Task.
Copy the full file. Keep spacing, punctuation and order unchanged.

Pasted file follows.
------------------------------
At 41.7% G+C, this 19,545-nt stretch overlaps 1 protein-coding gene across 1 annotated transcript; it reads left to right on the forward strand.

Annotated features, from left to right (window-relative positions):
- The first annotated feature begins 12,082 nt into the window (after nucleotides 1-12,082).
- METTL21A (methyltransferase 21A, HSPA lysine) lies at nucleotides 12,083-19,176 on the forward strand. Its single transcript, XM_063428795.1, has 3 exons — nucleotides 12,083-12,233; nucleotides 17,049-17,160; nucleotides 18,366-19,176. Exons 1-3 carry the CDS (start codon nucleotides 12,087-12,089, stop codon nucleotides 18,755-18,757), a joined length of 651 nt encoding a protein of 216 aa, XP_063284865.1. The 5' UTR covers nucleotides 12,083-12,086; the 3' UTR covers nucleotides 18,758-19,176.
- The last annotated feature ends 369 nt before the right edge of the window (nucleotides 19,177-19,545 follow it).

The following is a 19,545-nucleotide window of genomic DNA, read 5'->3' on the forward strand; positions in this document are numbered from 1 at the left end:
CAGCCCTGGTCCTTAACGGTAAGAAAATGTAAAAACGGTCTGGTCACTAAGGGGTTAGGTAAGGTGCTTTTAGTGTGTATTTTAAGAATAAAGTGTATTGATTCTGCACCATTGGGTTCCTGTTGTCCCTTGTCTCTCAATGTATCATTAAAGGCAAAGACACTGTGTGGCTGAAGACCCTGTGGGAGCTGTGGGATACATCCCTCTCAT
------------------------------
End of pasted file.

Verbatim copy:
At 41.7% G+C, this 19,545-nt stretch overlaps 1 protein-coding gene across 1 annotated transcript; it reads left to right on the forward strand.

Annotated features, from left to right (window-relative positions):
- The first annotated feature begins 12,082 nt into the window (after nucleotides 1-12,082).
- METTL21A (methyltransferase 21A, HSPA lysine) lies at nucleotides 12,083-19,176 on the forward strand. Its single transcript, XM_063428795.1, has 3 exons — nucleotides 12,083-12,233; nucleotides 17,049-17,160; nucleotides 18,366-19,176. Exons 1-3 carry the CDS (start codon nucleotides 12,087-12,089, stop codon nucleotides 18,755-18,757), a joined length of 651 nt encoding a protein of 216 aa, XP_063284865.1. The 5' UTR covers nucleotides 12,083-12,086; the 3' UTR covers nucleotides 18,758-19,176.
- The last annotated feature ends 369 nt before the right edge of the window (nucleotides 19,177-19,545 follow it).

The following is a 19,545-nucleotide window of genomic DNA, read 5'->3' on the forward strand; positions in this document are numbered from 1 at the left end:
CAGCCCTGGTCCTTAACGGTAAGAAAATGTAAAAACGGTCTGGTCACTAAGGGGTTAGGTAAGGTGCTTTTAGTGTGTATTTTAAGAATAAAGTGTATTGATTCTGCACCATTGGGTTCCTGTTGTCCCTTGTCTCTCAATGTATCATTAAAGGCAAAGACACTGTGTGGCTGAAGACCCTGTGGGAGCTGTGGGATACATCCCTCTCAT